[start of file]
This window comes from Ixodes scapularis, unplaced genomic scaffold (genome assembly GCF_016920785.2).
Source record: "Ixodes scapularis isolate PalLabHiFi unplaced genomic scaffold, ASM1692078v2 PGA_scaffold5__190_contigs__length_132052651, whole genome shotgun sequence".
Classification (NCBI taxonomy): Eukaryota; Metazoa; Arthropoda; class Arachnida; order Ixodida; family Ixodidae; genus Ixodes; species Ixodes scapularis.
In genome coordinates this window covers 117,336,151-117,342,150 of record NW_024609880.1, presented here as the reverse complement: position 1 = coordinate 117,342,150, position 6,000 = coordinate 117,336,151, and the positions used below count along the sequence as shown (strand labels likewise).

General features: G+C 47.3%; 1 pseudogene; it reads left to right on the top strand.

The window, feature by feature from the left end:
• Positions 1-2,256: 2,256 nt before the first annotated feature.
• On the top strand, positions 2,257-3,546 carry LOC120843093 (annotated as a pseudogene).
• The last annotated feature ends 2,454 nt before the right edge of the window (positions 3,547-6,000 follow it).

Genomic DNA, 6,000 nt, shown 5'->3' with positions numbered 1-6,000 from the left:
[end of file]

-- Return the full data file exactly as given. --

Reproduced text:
This window comes from Ixodes scapularis, unplaced genomic scaffold (genome assembly GCF_016920785.2).
Source record: "Ixodes scapularis isolate PalLabHiFi unplaced genomic scaffold, ASM1692078v2 PGA_scaffold5__190_contigs__length_132052651, whole genome shotgun sequence".
Classification (NCBI taxonomy): Eukaryota; Metazoa; Arthropoda; class Arachnida; order Ixodida; family Ixodidae; genus Ixodes; species Ixodes scapularis.
In genome coordinates this window covers 117,336,151-117,342,150 of record NW_024609880.1, presented here as the reverse complement: position 1 = coordinate 117,342,150, position 6,000 = coordinate 117,336,151, and the positions used below count along the sequence as shown (strand labels likewise).

General features: G+C 47.3%; 1 pseudogene; it reads left to right on the top strand.

The window, feature by feature from the left end:
• Positions 1-2,256: 2,256 nt before the first annotated feature.
• On the top strand, positions 2,257-3,546 carry LOC120843093 (annotated as a pseudogene).
• The last annotated feature ends 2,454 nt before the right edge of the window (positions 3,547-6,000 follow it).

Genomic DNA, 6,000 nt, shown 5'->3' with positions numbered 1-6,000 from the left: